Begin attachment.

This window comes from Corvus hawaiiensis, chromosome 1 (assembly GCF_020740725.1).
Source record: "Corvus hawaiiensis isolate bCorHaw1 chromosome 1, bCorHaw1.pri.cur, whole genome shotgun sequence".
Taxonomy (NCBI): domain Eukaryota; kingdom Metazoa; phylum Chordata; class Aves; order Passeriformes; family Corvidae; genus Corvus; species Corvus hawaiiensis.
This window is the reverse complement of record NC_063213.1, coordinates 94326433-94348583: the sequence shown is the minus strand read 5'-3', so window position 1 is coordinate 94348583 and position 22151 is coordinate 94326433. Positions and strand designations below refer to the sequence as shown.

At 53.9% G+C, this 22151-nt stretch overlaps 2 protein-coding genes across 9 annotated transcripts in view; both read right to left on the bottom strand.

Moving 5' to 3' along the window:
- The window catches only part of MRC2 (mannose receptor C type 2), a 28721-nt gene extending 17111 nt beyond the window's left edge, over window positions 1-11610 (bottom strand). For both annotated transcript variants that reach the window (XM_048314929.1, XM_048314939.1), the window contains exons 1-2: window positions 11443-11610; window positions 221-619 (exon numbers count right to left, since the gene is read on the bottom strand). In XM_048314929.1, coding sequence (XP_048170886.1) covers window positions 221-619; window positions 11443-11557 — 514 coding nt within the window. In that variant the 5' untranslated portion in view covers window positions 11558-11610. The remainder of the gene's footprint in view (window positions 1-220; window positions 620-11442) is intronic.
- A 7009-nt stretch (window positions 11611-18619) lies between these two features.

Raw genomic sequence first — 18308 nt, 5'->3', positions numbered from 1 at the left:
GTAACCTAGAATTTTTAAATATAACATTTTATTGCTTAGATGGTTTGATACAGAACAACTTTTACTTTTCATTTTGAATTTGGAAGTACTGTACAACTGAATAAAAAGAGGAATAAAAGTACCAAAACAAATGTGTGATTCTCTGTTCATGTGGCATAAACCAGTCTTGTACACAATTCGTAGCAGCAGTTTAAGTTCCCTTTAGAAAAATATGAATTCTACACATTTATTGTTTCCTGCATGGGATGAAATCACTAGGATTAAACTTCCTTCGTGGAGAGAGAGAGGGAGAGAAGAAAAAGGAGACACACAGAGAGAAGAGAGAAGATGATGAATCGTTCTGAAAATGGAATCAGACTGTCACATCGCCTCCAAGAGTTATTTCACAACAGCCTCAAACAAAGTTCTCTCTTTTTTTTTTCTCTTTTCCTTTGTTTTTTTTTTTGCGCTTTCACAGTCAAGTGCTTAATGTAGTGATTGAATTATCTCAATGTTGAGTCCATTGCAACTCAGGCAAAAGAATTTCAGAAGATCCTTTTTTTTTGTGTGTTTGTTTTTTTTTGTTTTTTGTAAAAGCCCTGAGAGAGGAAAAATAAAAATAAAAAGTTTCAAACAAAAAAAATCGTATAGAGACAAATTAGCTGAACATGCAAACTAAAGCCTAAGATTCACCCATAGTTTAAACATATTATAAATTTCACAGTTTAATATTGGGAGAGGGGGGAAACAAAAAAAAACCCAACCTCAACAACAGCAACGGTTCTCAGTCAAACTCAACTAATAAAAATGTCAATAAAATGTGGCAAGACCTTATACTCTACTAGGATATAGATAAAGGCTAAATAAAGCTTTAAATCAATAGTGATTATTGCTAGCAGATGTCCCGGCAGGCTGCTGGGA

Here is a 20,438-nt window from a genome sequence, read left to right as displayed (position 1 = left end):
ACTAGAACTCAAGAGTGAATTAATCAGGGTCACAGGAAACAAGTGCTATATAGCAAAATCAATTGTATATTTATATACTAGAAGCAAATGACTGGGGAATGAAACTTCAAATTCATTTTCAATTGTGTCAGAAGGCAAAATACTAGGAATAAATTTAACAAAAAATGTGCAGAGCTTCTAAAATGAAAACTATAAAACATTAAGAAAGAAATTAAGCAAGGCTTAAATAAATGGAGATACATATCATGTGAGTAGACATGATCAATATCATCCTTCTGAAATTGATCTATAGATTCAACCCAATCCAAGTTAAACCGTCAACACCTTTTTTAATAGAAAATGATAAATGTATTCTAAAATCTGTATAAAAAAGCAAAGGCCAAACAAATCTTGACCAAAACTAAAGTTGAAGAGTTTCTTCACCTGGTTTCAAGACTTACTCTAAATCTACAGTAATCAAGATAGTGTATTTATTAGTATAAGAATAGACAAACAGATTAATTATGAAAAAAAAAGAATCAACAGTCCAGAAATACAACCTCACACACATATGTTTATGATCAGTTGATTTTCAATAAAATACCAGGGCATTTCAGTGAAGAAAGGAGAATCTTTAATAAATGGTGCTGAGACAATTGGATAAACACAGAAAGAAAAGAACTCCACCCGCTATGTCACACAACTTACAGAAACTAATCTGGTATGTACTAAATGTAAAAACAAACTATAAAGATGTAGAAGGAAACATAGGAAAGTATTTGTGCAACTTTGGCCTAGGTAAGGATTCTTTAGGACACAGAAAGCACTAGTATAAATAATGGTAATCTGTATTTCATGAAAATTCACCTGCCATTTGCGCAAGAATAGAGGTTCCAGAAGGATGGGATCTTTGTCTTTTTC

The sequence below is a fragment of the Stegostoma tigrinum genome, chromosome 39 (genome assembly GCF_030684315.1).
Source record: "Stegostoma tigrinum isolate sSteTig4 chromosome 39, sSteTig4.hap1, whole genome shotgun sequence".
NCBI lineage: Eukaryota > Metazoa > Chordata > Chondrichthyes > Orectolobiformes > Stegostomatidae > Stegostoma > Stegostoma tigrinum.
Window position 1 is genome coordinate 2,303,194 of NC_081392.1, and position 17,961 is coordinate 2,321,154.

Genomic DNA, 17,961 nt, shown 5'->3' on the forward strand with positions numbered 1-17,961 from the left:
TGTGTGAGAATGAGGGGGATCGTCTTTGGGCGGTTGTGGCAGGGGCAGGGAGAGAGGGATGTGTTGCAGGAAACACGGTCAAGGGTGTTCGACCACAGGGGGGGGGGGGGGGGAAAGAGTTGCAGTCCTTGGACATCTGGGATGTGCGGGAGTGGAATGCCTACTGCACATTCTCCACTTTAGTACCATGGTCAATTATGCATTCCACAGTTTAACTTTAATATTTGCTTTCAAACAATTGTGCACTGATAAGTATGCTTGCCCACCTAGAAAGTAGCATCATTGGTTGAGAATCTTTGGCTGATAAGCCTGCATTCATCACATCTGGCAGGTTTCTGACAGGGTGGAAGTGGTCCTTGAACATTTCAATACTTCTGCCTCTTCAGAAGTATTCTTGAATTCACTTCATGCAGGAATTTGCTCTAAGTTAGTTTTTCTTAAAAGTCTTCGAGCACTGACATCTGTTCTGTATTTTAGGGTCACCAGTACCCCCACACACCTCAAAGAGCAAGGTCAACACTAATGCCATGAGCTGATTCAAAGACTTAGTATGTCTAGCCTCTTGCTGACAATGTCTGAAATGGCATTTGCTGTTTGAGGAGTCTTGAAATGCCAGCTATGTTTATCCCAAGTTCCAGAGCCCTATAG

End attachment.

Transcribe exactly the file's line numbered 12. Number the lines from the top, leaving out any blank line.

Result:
ACTAGAACTCAAGAGTGAATTAATCAGGGTCACAGGAAACAAGTGCTATATAGCAAAATCAATTGTATATTTATATACTAGAAGCAAATGACTGGGGAATGAAACTTCAAATTCATTTTCAATTGTGTCAGAAGGCAAAATACTAGGAATAAATTTAACAAAAAATGTGCAGAGCTTCTAAAATGAAAACTATAAAACATTAAGAAAGAAATTAAGCAAGGCTTAAATAAATGGAGATACATATCATGTGAGTAGACATGATCAATATCATCCTTCTGAAATTGATCTATAGATTCAACCCAATCCAAGTTAAACCGTCAACACCTTTTTTAATAGAAAATGATAAATGTATTCTAAAATCTGTATAAAAAAGCAAAGGCCAAACAAATCTTGACCAAAACTAAAGTTGAAGAGTTTCTTCACCTGGTTTCAAGACTTACTCTAAATCTACAGTAATCAAGATAGTGTATTTATTAGTATAAGAATAGACAAACAGATTAATTATGAAAAAAAAAGAATCAACAGTCCAGAAATACAACCTCACACACATATGTTTATGATCAGTTGATTTTCAATAAAATACCAGGGCATTTCAGTGAAGAAAGGAGAATCTTTAATAAATGGTGCTGAGACAATTGGATAAACACAGAAAGAAAAGAACTCCACCCGCTATGTCACACAACTTACAGAAACTAATCTGGTATGTACTAAATGTAAAAACAAACTATAAAGATGTAGAAGGAAACATAGGAAAGTATTTGTGCAACTTTGGCCTAGGTAAGGATTCTTTAGGACACAGAAAGCACTAGTATAAATAATGGTAATCTGTATTTCATGAAAATTCACCTGCCATTTGCGCAAGAATAGAGGTTCCAGAAGGATGGGATCTTTGTCTTTTTC